Functional and Clinical Outcomes of Patients Undergoing Revision Hip Arthroscopy With Borderline Hip Dysplasia at 2-Year Follow-up


      To compare outcomes of borderline hip dysplasia (BHD) patients undergoing revision hip arthroscopy with 1) patients with BHD undergoing primary hip arthroscopy for femoroacetabular impingement syndrome (FAIS) and 2) patients without BHD undergoing revision hip arthroscopy for FAIS.


      A retrospective cohort study was performed to identify patients who underwent arthroscopy from January 2012 to January 2016 by a single fellowship-trained surgeon, including a 2-year follow-up. Patient demographics, comorbid medical conditions, and preoperative outcome scores were compared between patients with BHD (lateral center-edge angle 18° to 25°) who had revision hip arthroscopy to patients with BHD undergoing primary arthroscopy and patients without BHD (lateral center-edge angle >25°) undergoing revision arthroscopy. Cohorts were matched 2:1 by age and body mass index. Multivariate regressions were used to compare Hip Outcome Score, Activities of Daily Living subscale (HOS-ADL) and Sports subscale (HOS-SS) scores and modified Harris Hip Score (mHHS) between the cohorts at 2-year follow-up. Binomial regression analysis was used to determine predictors of achieving minimal clinically important difference (MCID) and patient-acceptable symptom state (PASS).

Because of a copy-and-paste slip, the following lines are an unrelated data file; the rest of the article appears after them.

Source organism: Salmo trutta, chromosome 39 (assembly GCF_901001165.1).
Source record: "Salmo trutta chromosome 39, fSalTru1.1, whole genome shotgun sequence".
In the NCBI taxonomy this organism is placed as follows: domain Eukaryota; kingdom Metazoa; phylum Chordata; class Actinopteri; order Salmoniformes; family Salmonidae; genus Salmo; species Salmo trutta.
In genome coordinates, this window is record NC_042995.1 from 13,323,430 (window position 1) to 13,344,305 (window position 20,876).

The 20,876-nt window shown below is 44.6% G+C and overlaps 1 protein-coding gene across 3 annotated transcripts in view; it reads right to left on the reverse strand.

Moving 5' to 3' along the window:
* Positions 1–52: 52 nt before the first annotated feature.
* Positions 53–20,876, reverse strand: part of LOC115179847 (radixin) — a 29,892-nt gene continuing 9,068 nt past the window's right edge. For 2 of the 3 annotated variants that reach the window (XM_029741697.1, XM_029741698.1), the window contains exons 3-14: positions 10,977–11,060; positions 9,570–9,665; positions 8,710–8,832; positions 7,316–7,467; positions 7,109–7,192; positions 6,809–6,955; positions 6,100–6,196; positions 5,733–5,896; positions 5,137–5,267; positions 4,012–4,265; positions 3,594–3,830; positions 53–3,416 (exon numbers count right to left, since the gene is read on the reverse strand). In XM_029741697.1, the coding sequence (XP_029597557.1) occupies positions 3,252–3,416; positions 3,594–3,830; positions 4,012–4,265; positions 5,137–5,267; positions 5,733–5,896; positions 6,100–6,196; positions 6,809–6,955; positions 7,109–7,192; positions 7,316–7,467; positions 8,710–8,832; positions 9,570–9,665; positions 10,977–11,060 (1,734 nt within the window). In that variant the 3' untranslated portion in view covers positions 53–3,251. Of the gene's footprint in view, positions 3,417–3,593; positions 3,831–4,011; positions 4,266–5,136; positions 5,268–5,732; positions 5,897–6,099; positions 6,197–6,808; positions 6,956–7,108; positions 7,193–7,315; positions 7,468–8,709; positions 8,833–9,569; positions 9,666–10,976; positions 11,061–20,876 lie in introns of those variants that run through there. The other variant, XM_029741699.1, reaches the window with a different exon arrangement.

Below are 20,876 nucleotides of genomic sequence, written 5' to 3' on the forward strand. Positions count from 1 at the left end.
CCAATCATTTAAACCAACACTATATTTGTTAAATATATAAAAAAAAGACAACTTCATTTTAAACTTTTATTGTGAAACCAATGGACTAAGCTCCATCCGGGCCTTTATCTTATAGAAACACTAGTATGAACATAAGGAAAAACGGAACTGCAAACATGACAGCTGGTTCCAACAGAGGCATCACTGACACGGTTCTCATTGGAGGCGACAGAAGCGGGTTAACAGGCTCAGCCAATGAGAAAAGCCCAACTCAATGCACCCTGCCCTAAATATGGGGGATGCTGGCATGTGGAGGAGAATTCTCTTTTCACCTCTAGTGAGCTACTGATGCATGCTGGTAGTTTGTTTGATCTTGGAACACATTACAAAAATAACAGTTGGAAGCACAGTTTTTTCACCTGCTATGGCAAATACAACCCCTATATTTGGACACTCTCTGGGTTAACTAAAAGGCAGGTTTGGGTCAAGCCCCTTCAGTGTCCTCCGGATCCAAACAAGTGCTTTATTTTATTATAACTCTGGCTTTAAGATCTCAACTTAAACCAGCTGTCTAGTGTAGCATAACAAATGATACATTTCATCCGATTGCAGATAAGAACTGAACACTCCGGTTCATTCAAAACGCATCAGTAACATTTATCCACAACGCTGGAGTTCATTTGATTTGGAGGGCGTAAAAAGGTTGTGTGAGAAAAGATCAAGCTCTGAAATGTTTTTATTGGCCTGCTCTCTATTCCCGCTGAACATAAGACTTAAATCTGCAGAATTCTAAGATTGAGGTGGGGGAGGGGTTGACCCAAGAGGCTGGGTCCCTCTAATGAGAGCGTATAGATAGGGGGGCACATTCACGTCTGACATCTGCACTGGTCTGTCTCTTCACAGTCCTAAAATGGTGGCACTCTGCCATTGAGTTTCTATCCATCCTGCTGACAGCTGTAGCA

There was no statistical difference in age and BMI between the BHD revision (29.1 ± 8.8 years; 25.5 ± 3.58 kg/m2), BHD nonrevision (28.9 ± 8.5 years; 24.6 ± 3.1 kg/m2), and non-BHD revision (29.15 ± 8.6 years; 25.01 ± 3.2 kg/m2) cohorts. There were no statistically significant differences in 2-year clinical outcomes between BHD revision patients and either BHD primary or non-BHD revision patient groups, but BHD revision patients were significantly less likely to achieve PASS for HOS-SS compared with BHD primary and non-BHD revision groups (P = .047 and P = .031, respectively).


      Surgeons should exercise caution when indicating patients for revision hip arthroscopy with BHD. Although the current study lacks statistical power, the available data suggest that patients undergoing revision surgery with BHD may still experience clinical improvement but be less likely to achieve PASS metrics for several patient-reported outcomes at 2-year follow up.

      Level of Evidence

      III, case-control study.
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      Linked Article

      • Editorial Commentary: Revision Arthroscopy for Borderline Dysplastic Hips: A Borderline Surgical Indication
        ArthroscopyVol. 35Issue 12
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          Patients with mild or borderline acetabular dysplasia who present with refractory hip pain are challenging patients. Recommending open versus arthroscopic surgery for these patients is a difficult decision, in part because there are conflicting data regarding the outcomes of these procedures. Equally challenging is deciding on a treatment course in a borderline dysplastic patient who has not responded to a previous arthroscopic surgery. Surgeons must give great consideration before recommending revision arthroscopy in this setting.
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